CA: How old are you now?
Newman: I'm 80.
CA: Eighty years old! You spent your whole life in the
business. You've seen the rises and the declines and the most recent
resurrection, if you will. Things have never been so good. You have
your kids in the business today. But you can't get enough product to
really allow your business to rise to the level that the market
wants. Is this very frustrating to you?
Newman: It is, but we're hoping that it will alleviate itself. I think in time--it may take a year or two--it will alleviate itself, because I think this competition for tobacco, the competition for labor will stabilize sometime. It will certainly be more stable on the popular brands. But it will not stabilize for the new brands, which are destabilizing the market very bad down there. They're paying a lot of money for tobacco, and they're paying for tobacco that some of it is good, but some of it's very new, very green. They say that when they go out to sell the cigars, it's young tobacco. I think a lot of these things will level off.
In the meantime, the Fuentes are building a fifth factory. They have one factory that has, I think, 200 or 300 learners [apprentices] in there. The other people in the businessæGeneral Cigar, has a similar amount of learners, Consolidated has learners. And, I think if the main brands become more plentiful, it will stabilize the whole industry. But, as I say, it is frustrating right now. But, I'm real happy to see that in the computer in our factory, for our distribution system, that we sell to 2,000 or 2,500 retailers, and every time we get a shipment in from the D.R., they get some cigars.
CA: What made you go into the humidor business? What was
the thinking behind that?
Newman: We have bought and purchased from Reed & Barton over the years, humidors that we put in 20,000 restaurants. We had our better sizes of our Cuesta-Rey [cigars], our numbers 1s, 2s and 3s, the more expensive ones. [Selling cigars to restaurants] was one of the ways we marketed them. And we had them make humidors so we could give them to the restaurants. But for the past two or three years, we had lost most of our restaurant buiness because the owners often couldn't sell cigars in the restaurants. We hadn't done very much business with them recently. About two years ago Reed & Barton said to us they were beginning to get requests for humidors from jewelry stores and department stores. They wanted to know if they started to sell humidors, whether we would go into the business [distributing them]. And, at that time, I, and Eric and Bobby, conducted some surveys and talked to a lot of retailers: "If we had humidors, would you buy them?" They'd be made by Reed & Barton. "Oh, of course we would, because when we place orders with people from this country, from Italy, from Spain, we don't get the humidors. We place them at the RTDA [Retail Tobacoo Dealers of America convention] in July or August, and they come in in January or February." I got the idea that we would keep the inventory, and if people wanted to buy one, or if they wanted to buy 10, that it would be a very good idea. And we've been very successful because Reed & Barton goes back to 1824. They've made jewelry cases and cases for their silverware.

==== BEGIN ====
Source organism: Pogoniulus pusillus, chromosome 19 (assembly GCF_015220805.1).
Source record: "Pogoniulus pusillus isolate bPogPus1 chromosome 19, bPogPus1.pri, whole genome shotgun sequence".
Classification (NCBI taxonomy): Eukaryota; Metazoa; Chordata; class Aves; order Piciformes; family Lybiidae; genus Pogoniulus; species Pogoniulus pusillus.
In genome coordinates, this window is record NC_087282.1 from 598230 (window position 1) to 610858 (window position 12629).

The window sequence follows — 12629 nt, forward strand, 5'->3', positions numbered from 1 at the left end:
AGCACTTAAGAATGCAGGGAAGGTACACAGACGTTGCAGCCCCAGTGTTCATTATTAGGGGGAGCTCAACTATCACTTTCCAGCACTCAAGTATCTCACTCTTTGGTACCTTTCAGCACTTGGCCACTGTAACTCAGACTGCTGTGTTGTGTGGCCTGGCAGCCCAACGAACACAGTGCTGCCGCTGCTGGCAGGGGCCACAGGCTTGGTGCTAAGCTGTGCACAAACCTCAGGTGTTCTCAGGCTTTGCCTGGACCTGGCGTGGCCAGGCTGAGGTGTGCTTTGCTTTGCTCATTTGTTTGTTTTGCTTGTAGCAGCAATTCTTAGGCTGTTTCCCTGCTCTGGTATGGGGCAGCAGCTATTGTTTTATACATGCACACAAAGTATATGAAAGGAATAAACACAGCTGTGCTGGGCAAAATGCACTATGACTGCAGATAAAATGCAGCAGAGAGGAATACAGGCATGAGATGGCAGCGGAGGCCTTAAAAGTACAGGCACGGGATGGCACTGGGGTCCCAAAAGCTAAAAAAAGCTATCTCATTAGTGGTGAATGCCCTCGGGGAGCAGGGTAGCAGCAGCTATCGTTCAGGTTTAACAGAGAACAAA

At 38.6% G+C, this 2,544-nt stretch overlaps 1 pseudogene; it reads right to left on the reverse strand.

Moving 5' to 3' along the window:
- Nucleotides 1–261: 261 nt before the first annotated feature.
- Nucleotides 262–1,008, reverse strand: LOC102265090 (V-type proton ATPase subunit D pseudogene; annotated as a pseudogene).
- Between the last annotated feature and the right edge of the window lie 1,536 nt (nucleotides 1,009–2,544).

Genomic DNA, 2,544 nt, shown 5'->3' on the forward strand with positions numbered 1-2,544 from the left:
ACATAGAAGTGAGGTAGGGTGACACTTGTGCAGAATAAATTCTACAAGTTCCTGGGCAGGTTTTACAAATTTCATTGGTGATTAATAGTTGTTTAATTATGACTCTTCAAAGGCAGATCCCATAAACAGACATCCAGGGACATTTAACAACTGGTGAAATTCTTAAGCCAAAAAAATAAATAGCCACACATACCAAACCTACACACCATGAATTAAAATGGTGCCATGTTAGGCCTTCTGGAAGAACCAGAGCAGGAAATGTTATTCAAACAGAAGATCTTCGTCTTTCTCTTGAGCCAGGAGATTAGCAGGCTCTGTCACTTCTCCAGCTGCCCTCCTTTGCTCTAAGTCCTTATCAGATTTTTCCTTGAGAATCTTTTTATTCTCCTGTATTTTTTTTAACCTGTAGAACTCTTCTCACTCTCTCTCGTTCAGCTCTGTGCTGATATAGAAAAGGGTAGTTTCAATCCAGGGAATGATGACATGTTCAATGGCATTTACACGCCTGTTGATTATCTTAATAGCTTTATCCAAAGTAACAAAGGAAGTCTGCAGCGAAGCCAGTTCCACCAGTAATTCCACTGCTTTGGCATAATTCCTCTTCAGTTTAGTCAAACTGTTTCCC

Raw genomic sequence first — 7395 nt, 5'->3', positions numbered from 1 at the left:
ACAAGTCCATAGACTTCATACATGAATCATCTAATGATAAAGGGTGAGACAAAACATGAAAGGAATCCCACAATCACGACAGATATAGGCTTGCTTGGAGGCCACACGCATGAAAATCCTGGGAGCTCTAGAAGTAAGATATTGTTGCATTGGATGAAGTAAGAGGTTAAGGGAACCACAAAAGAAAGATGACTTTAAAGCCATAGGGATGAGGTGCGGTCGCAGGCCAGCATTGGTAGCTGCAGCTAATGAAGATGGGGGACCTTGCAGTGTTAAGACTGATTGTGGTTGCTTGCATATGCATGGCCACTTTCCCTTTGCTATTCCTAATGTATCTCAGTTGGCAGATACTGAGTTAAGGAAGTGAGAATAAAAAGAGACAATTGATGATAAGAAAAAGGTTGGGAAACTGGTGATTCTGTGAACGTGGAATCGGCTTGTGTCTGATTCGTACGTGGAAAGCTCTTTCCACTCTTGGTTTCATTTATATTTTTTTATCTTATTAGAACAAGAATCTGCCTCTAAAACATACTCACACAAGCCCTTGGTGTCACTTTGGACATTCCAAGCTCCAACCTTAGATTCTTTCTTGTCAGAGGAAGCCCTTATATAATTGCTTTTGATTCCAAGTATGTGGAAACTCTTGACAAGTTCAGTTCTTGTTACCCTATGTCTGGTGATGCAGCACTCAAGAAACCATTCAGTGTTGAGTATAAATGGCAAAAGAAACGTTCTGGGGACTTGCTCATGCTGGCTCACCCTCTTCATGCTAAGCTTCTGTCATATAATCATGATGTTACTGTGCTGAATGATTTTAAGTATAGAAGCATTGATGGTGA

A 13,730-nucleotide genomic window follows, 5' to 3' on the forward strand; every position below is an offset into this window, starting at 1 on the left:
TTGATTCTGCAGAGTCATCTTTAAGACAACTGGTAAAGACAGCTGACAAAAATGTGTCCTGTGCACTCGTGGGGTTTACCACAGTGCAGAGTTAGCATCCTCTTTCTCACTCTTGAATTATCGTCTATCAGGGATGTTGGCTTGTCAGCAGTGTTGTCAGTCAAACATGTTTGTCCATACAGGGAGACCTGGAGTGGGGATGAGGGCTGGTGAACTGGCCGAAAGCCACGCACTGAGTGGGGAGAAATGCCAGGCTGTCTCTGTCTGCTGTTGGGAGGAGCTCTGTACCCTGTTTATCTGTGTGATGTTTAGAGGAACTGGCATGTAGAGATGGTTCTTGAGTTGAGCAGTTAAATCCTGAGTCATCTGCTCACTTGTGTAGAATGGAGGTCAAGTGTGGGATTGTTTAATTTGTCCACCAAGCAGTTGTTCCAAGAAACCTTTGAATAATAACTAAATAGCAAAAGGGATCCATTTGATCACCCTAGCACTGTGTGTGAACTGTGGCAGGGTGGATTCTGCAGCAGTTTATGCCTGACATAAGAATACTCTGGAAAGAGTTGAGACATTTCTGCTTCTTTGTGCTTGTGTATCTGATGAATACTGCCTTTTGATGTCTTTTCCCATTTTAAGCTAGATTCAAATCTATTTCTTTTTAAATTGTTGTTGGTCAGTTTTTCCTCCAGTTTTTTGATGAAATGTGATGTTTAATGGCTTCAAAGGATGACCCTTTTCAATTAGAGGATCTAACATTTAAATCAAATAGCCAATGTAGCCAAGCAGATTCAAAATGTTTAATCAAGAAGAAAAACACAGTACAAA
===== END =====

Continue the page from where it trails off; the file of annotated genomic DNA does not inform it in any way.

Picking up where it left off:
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Clifford Brown — independence, ky, usa, — May 14, 2013 3:47pm ET